On 05 Oct 2013, at 03:07, meekerdb wrote:
On 10/4/2013 2:14 PM, LizR wrote:
On 5 October 2013 06:53, meekerdb <meeke...@verizon.net> wrote:
He comes to this because he's *defined* "Knightian uncertainty" as
radical unpredictability without randomness.
I don't see why it doesn't entail randomness, especially if it
comes from quantum fluctuations during the big bang.
I found that a little puzzling too. But I happen to be reading
Scott's book "Quantum Computing Since Democritus" too; and in it he
gives more of an explanation. He notes that there are some things
which are undetermined but which it doesn't seem possible to assign
a probability distribution to, more precisely there are quite
different probability distributions that seem equally applicable.
He discusses a few examples. The Doomsday argument is one that is
probably known to everyone on this list.
I agree with this. In the doomsday argument the use of Bayes formula
is valid, but the premisse ask for an ASSA (absolute self-sampling
assumption, in Bostrom terms).
He notes that one could estimate a probability using a self-sampling
assumption or a self-indicial assumption and they produce different
answers. His general conclusion is that there are undetermined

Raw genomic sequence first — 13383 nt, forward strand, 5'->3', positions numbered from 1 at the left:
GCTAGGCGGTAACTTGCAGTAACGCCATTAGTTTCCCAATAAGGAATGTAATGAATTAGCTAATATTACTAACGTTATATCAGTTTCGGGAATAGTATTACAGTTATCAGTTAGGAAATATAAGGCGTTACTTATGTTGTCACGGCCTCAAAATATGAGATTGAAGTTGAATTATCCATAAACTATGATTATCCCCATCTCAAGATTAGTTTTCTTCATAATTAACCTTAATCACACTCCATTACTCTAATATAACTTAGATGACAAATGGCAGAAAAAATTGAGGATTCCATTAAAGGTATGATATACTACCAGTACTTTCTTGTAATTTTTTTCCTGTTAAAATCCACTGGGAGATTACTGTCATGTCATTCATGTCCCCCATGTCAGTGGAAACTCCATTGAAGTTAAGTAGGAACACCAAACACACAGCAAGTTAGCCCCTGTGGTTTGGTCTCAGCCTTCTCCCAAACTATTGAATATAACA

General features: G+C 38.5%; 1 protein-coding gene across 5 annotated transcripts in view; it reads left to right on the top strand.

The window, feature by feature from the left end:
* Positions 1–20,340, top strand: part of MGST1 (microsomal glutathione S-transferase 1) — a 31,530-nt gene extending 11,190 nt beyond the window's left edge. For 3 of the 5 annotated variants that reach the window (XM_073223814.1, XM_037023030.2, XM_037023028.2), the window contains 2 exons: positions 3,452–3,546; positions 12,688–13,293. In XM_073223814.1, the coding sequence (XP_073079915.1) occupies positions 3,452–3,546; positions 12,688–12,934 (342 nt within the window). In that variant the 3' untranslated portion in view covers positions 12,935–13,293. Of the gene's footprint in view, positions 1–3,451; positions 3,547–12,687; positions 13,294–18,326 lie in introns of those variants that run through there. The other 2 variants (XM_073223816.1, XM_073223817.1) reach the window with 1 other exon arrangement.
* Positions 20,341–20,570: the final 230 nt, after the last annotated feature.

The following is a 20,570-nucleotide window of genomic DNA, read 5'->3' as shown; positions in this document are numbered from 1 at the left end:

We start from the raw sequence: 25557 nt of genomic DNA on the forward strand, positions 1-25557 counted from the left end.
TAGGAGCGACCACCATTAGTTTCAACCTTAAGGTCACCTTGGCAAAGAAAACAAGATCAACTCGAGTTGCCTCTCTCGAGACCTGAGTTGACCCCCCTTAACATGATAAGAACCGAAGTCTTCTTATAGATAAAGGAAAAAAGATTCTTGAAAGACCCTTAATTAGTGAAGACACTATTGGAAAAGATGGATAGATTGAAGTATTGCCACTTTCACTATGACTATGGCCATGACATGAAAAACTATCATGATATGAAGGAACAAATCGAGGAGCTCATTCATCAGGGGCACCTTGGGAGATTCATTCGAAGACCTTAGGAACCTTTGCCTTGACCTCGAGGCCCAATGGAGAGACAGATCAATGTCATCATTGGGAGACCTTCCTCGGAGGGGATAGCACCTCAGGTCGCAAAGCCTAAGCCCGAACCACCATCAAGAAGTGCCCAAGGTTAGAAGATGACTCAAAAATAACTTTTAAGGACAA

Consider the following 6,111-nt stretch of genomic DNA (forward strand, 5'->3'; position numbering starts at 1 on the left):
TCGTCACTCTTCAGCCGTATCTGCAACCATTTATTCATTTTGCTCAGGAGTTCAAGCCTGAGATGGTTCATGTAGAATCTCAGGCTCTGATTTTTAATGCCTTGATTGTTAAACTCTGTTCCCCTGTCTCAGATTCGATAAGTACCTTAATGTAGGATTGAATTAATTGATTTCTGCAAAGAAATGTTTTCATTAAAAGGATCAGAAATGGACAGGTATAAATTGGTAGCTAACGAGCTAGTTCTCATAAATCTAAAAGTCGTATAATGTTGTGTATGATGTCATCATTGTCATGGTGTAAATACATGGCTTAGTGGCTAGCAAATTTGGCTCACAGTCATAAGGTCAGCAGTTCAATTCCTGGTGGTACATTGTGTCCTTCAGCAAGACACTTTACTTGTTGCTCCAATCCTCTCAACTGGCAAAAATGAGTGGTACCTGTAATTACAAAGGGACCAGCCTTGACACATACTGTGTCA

things that are not random.
I think he would put Bruno's FPI in that class.
FPI needs only the RSSA, and I don't think it falls in the class.
Indeed, the distribution is given by the usual binomial or normal,
coupled or not with the UD.
And apparently that's what he thinks initial conditions of the
universe could be.
Of course that makes the whole point very weak. he has to assumled
some primitive physical reality, with a strange and incomprehensible
cause or start.
Incidentally, I highly recommend the book.
But even if it doesn't, it still doesn't seem to me to lead to
"free will worth having".
I agree with Dennett there: Determinism can provide all the freedom
I agree with this. Even interesting and relevant notion of free-will,
for which indeterminacy of any kind is useless.
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